3.1416 x 82 x 7. 02912 × 751.3 × DIT 3.1416 x 82 x 73 x 941
02912 × 751.3 × 6 × 41
Or thus, and better, by the arithmetical complements : log 3.1416 = 0.4971509
6. Divide 06314 x 7438 x 102367 by 007241 x 12.9476 x 496523, and compare the result with the product 8-71979 × 057447 × ⚫0206168.
Ans. They ought to be identical, or within a unit in the last place. 7. Divide 0067859 by 123459. Ans. 0000000549648. 3. Proportion by logarithms. This is only the application of logarithms to the operations of multiplication and division implied in finding the fourth term.
Ex. 1. If 12.678: 14.065: 100·979 : x, then x = 112.027. 2. If 19864: 4678 50 4567: x, then = 11.8826. 3. If 498621: 2·9587:: 29587 x, then x = 17.5562.
4. Involution by logarithms. In conformity with what is shown in theor. 3, p. 249, we have log a" = n log a; which gives the process :
Multiply the logarithm of the base by the index of the power: the product is the log. of the power.
5. Evolution by logarithms. Divide the log. of the number by the index of the root: the quotient is the log of the root: theor. 4, p. 249, where it is shown
The only difficulty that can present itself is where the characteristic is negative, and not divisible by the index of the root. To remove this, add a negative number to the characteristic sufficient to render it the next higher multiple of the index, and add the same number taken positively to the positive part of the logarithm, that is to the mantissa. The quotient of the characteristic will in this case be a negative integer, and the quotient of the positive part of the expression will be decimal, and form the mantissa of the required logarithm. The following example will illustrate this.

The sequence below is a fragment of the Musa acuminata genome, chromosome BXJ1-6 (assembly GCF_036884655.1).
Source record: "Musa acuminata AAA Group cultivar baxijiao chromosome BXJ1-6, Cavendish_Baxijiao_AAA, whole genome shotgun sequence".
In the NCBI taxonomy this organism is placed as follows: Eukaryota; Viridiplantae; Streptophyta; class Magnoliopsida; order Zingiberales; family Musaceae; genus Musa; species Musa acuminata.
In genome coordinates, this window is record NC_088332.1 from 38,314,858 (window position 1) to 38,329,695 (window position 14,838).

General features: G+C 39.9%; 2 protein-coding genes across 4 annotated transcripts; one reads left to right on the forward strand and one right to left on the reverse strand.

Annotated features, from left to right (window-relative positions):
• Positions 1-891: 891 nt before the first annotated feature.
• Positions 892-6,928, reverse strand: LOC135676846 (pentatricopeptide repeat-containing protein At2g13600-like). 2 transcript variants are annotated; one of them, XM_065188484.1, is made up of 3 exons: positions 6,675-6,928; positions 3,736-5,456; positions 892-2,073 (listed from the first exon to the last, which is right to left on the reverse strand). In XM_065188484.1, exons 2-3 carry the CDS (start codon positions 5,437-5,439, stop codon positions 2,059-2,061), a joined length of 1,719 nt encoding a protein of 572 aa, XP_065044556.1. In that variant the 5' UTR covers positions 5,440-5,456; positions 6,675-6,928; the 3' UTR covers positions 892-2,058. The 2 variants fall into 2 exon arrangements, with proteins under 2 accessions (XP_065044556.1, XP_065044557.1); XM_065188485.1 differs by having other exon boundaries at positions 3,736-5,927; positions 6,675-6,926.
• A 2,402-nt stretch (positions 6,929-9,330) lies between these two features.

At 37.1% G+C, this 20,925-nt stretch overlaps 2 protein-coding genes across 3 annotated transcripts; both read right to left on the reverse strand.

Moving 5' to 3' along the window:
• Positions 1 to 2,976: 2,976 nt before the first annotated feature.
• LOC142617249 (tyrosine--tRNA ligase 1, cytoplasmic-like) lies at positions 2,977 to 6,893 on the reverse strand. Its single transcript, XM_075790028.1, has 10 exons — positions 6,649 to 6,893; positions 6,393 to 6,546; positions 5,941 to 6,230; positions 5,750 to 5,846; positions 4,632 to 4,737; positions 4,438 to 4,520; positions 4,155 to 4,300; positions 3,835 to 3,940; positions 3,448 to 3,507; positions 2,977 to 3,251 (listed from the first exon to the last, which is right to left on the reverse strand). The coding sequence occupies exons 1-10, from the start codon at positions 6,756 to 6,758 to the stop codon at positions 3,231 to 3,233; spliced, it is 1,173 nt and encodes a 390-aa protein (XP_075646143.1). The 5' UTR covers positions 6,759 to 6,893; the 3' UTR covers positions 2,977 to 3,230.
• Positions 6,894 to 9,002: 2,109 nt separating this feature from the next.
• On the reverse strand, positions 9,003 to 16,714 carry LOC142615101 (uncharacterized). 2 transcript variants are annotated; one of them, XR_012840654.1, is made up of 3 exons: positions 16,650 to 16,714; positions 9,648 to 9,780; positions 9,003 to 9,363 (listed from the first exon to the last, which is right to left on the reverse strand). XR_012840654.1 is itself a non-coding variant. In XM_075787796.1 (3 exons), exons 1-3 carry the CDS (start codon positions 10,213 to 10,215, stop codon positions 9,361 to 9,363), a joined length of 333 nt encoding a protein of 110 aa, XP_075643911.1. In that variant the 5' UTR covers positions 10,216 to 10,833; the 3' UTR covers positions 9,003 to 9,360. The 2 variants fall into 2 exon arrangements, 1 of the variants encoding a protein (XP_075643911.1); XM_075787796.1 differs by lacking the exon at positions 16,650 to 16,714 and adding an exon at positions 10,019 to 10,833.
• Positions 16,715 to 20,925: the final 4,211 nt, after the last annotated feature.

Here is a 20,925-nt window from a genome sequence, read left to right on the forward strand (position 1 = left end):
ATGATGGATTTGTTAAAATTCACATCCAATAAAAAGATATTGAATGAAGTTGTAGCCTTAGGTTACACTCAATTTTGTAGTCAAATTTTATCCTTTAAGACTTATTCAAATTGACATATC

and the process obvious. In fact, involution and evolution by logarithms are the same rule, just as in common algebra under the same circumstances.
EXAMPLES FOR PRACTICE.
Expressions, 365-567a, 2-987631, 967845, 098674+ (273)3, and (1727)3.
Values 19.1198, 1.44027, 9918624, 718315, 146895, and 1937115.
MISCELLANEOUS EXERCISES ON LOGARITHMS.
1. Find the values of 3.1416 x 82 x and 02912 × 751.3 X
2. Find ✯ in 7241 : 3·58 :: 20-46: a, and in √724 :i
of 00006 and show whether they be all real or not.
001, and the third root
and of3× 034 √13.
9. Of how many figures does the number represented by 224 consist? And of how many does 99 consist?
10. Which is the greatest and which the least of the three numbers, 101o, 911, or 119? And show how to determine generally which is the greater, a' or b", supposing a greater than b.
11. Find the logarithm of 22·5, having given the logs of 2 and 3. 12. Having given the logs of 6 and 15 to find those of 8 and 9.
9 13. Given the logs of 2 and 3 to find those of and 16
Given the logs of 2, 3, 13, to find those of (24)
15. Given log, 15 = 2·7080502, log, 5 = 1·6094379, to find log, 25. 16. Given log, 26931472, log, 5 = 1.6094379, and log10 1'9 = 2787536, to find log, 0019.
THE SOLUTION OF EXPONENTIAL EQUATIONS.
An exponential equation is one in which the unknown appears in the form of an exponent or index. When in this form, unmixed with other combinations, the solution is readily obtained by means of logarithms. Thus, if a* = N, then log N x log a log N, and x =
Moreover, it makes no analytical difference how complexly the base or the index be given, the same method of solution applying to these as to the simpler form given above, provided the combinations be by multiplication, division, involution, or evolution only.